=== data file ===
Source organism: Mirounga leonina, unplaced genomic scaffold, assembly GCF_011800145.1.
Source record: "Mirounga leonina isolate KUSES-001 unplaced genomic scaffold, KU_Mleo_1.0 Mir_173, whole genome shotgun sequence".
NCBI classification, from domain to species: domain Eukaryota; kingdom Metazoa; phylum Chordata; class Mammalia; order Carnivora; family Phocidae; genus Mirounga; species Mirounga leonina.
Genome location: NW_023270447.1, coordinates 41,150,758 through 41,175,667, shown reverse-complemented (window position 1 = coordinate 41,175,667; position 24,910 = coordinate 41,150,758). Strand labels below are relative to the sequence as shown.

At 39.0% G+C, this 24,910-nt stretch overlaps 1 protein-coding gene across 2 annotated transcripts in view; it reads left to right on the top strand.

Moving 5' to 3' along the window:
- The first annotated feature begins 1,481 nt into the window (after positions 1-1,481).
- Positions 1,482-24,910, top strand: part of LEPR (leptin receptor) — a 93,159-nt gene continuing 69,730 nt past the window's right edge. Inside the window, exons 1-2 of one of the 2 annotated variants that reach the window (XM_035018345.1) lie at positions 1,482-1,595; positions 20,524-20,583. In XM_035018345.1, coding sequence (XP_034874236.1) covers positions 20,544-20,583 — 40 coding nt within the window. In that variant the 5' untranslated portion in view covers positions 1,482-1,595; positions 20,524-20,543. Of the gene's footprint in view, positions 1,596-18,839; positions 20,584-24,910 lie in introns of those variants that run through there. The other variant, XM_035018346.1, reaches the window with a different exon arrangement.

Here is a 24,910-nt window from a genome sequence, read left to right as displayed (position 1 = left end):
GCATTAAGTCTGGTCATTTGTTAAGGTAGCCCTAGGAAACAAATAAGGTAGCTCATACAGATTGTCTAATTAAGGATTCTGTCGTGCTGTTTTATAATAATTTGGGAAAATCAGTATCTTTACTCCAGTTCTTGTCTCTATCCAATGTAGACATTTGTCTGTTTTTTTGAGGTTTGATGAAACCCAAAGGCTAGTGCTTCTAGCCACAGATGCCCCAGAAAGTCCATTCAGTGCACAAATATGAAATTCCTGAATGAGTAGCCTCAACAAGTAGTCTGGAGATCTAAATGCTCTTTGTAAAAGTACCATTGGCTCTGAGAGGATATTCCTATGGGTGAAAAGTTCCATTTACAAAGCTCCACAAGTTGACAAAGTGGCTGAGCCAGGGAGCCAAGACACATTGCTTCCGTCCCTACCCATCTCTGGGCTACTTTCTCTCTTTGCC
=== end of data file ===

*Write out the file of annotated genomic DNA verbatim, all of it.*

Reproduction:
Source organism: Mirounga leonina, unplaced genomic scaffold, assembly GCF_011800145.1.
Source record: "Mirounga leonina isolate KUSES-001 unplaced genomic scaffold, KU_Mleo_1.0 Mir_173, whole genome shotgun sequence".
NCBI classification, from domain to species: domain Eukaryota; kingdom Metazoa; phylum Chordata; class Mammalia; order Carnivora; family Phocidae; genus Mirounga; species Mirounga leonina.
Genome location: NW_023270447.1, coordinates 41,150,758 through 41,175,667, shown reverse-complemented (window position 1 = coordinate 41,175,667; position 24,910 = coordinate 41,150,758). Strand labels below are relative to the sequence as shown.

At 39.0% G+C, this 24,910-nt stretch overlaps 1 protein-coding gene across 2 annotated transcripts in view; it reads left to right on the top strand.

Moving 5' to 3' along the window:
- The first annotated feature begins 1,481 nt into the window (after positions 1-1,481).
- Positions 1,482-24,910, top strand: part of LEPR (leptin receptor) — a 93,159-nt gene continuing 69,730 nt past the window's right edge. Inside the window, exons 1-2 of one of the 2 annotated variants that reach the window (XM_035018345.1) lie at positions 1,482-1,595; positions 20,524-20,583. In XM_035018345.1, coding sequence (XP_034874236.1) covers positions 20,544-20,583 — 40 coding nt within the window. In that variant the 5' untranslated portion in view covers positions 1,482-1,595; positions 20,524-20,543. Of the gene's footprint in view, positions 1,596-18,839; positions 20,584-24,910 lie in introns of those variants that run through there. The other variant, XM_035018346.1, reaches the window with a different exon arrangement.

Here is a 24,910-nt window from a genome sequence, read left to right as displayed (position 1 = left end):
GCATTAAGTCTGGTCATTTGTTAAGGTAGCCCTAGGAAACAAATAAGGTAGCTCATACAGATTGTCTAATTAAGGATTCTGTCGTGCTGTTTTATAATAATTTGGGAAAATCAGTATCTTTACTCCAGTTCTTGTCTCTATCCAATGTAGACATTTGTCTGTTTTTTTGAGGTTTGATGAAACCCAAAGGCTAGTGCTTCTAGCCACAGATGCCCCAGAAAGTCCATTCAGTGCACAAATATGAAATTCCTGAATGAGTAGCCTCAACAAGTAGTCTGGAGATCTAAATGCTCTTTGTAAAAGTACCATTGGCTCTGAGAGGATATTCCTATGGGTGAAAAGTTCCATTTACAAAGCTCCACAAGTTGACAAAGTGGCTGAGCCAGGGAGCCAAGACACATTGCTTCCGTCCCTACCCATCTCTGGGCTACTTTCTCTCTTTGCC